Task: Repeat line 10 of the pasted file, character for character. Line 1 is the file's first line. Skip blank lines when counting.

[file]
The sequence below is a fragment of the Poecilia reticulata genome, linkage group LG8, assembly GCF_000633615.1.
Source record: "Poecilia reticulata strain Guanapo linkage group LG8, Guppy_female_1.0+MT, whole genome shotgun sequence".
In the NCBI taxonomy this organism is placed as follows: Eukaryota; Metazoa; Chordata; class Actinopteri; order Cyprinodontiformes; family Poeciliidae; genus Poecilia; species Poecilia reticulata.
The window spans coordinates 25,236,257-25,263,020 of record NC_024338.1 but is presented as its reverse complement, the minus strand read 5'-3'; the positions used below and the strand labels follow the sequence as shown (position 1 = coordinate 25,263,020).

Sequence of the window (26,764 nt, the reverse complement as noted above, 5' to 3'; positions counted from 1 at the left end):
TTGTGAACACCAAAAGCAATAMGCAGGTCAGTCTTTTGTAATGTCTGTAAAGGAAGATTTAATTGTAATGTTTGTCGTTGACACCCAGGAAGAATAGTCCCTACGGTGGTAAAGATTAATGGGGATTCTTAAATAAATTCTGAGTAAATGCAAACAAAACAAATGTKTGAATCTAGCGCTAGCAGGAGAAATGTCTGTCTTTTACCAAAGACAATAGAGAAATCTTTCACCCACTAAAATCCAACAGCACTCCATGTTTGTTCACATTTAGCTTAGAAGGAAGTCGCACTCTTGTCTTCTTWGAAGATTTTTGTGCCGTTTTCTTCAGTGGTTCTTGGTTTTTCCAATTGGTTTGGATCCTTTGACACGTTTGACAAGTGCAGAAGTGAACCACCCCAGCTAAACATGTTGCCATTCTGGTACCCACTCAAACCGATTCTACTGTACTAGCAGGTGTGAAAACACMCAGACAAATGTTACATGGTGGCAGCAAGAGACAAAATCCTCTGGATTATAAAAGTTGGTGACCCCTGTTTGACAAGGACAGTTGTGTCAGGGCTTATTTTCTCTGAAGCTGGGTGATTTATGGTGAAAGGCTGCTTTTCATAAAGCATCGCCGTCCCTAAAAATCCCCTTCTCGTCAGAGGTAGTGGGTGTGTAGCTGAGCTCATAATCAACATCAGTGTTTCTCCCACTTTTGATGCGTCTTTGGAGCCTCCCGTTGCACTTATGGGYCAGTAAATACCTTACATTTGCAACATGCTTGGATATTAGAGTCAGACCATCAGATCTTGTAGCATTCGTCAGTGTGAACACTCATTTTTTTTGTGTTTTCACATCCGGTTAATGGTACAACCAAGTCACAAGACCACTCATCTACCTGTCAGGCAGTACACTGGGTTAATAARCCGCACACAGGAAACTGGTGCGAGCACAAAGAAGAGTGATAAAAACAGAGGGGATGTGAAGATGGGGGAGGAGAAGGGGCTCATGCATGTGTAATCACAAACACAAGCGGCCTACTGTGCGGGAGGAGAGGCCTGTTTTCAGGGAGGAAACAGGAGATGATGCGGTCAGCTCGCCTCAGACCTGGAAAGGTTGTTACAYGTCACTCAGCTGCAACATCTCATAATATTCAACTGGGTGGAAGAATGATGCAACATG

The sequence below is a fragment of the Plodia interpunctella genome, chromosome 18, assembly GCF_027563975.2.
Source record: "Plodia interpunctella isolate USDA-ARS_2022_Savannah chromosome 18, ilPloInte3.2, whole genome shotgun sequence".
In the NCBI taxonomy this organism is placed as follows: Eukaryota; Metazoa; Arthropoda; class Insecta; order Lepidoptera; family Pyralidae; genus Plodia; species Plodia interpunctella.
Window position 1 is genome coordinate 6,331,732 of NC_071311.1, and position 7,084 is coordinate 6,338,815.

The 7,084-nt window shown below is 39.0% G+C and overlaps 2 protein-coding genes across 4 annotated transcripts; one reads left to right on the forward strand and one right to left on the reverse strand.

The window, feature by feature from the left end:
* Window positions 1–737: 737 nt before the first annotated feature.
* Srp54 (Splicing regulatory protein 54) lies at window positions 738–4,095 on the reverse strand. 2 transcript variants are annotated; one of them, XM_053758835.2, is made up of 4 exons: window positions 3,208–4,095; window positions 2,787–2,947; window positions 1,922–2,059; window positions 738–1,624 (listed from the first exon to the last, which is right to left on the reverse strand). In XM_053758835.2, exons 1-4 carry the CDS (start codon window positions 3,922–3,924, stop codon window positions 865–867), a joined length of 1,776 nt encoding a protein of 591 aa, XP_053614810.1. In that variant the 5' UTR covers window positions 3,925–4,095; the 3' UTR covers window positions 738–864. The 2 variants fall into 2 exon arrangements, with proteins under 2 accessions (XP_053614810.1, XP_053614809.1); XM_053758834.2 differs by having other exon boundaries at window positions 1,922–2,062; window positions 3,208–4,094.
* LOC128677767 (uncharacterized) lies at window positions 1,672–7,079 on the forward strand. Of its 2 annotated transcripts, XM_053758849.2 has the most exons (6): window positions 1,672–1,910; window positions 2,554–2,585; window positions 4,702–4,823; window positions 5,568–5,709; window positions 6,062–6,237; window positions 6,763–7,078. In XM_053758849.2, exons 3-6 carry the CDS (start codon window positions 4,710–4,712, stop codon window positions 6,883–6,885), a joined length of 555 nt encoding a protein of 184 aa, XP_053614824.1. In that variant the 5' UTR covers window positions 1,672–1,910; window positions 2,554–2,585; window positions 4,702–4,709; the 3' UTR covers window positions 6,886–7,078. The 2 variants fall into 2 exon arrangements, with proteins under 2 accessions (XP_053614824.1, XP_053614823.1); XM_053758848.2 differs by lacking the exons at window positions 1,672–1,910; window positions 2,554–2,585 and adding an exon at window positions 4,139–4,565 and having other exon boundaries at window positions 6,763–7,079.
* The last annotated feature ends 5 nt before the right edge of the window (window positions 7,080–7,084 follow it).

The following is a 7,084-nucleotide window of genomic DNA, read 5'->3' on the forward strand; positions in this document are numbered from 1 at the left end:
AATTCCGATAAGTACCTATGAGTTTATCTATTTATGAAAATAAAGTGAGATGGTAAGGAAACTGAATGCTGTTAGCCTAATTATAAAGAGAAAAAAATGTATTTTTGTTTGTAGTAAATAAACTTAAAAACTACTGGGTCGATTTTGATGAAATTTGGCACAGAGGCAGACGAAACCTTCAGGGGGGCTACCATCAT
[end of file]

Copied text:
Window position 1 is genome coordinate 6,331,732 of NC_071311.1, and position 7,084 is coordinate 6,338,815.